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Do Tournaments with Superstars Encourage or Discourage Competition?

Michael Babington (), Sebastian Goerg () and Carl Kitchens
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Michael Babington: Florida State University

No 10755, IZA Discussion Papers from Institute for the Study of Labor (IZA)

Abstract: To test and replicate the superstar effect reported by Brown (2011) we empirically study contests where a single entrant has an endogenously higher probability of winning. Unlike the previous literature, we test for the presence of the superstar effect in several different contexts. Ultimately, we collect and explore data from four sources: men's and women's professional golf, and men's and women's professional alpine skiing. Our baseline study of men's professional golf serves as a replication of Brown's (2011) study. Empirically, we find little robust evidence of the superstar effect in any of our datasets. In our replication exercise, we approximate the findings of Brown (2011), however, we cannot reject the null that the presence of a superstar has no impact on high ranked competitors. In our other settings, we cannot reject the null that superstars have no influence on the performances of highly ranked competitors.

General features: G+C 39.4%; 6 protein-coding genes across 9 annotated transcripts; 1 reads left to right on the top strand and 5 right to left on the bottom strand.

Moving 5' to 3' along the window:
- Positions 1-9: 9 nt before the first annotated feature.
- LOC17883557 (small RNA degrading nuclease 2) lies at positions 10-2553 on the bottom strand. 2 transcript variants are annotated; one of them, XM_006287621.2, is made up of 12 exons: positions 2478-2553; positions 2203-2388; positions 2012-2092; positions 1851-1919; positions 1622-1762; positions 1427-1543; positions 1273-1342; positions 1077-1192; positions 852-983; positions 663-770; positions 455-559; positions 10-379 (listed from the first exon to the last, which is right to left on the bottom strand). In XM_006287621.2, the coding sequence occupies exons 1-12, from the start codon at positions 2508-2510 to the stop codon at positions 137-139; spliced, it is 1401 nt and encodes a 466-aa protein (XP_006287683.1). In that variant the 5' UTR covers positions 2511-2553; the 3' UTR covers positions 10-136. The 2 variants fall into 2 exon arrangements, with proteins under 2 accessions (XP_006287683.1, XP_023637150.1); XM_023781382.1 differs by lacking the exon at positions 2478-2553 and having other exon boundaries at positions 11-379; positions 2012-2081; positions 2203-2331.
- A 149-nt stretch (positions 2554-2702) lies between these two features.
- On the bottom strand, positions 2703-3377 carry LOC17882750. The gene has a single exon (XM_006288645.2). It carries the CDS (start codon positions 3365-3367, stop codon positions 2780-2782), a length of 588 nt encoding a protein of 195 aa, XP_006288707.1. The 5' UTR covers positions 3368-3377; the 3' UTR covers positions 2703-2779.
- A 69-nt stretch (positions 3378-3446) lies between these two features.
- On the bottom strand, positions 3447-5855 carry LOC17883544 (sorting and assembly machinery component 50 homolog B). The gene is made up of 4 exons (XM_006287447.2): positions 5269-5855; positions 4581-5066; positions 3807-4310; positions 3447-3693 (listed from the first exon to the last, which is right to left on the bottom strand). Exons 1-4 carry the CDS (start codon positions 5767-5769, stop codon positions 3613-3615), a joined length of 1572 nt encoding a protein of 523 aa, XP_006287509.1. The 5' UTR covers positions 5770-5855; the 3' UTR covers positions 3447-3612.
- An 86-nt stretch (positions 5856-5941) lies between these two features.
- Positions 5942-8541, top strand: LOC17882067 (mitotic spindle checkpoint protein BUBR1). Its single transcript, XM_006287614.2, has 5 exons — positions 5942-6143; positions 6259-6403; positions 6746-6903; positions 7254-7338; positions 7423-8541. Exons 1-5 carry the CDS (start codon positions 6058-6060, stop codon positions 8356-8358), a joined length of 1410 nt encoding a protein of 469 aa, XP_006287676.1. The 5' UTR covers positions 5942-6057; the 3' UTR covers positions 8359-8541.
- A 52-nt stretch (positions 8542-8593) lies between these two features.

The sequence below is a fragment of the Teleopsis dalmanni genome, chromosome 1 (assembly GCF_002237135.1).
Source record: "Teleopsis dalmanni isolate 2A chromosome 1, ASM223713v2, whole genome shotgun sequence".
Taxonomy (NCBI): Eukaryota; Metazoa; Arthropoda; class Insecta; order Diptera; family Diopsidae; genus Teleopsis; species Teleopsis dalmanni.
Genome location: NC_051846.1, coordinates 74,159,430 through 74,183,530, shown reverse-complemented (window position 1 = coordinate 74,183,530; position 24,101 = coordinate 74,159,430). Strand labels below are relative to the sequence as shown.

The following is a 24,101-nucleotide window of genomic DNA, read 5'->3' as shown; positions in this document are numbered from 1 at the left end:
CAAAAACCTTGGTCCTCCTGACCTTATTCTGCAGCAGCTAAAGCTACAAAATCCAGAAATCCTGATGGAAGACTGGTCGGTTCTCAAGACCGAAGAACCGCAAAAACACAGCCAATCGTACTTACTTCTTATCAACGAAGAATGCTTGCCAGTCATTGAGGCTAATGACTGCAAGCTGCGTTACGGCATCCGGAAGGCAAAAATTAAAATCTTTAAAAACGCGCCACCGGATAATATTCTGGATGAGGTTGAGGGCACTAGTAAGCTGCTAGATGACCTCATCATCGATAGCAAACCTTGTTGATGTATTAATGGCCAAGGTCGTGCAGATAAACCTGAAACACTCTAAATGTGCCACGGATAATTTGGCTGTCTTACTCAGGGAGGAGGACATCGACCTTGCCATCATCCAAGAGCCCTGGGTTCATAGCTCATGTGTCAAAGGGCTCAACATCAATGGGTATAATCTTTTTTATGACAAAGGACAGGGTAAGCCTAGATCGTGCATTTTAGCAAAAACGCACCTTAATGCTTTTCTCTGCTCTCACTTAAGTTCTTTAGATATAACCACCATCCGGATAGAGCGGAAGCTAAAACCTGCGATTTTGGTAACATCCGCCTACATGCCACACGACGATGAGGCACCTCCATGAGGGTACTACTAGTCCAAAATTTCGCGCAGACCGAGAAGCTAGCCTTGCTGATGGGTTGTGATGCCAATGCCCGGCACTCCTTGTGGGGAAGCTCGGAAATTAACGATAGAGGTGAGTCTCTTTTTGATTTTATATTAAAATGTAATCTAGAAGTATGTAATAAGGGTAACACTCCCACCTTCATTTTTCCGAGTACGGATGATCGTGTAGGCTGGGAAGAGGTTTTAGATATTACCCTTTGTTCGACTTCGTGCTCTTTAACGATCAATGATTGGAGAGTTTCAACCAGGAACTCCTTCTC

Keywords: superstar; tournaments; incentives (search for similar items in EconPapers)
JEL-codes: C2 J3 M52 D03 (search for similar items in EconPapers)
New Economics Papers: this item is included in nep-spo
Date: 2017-05
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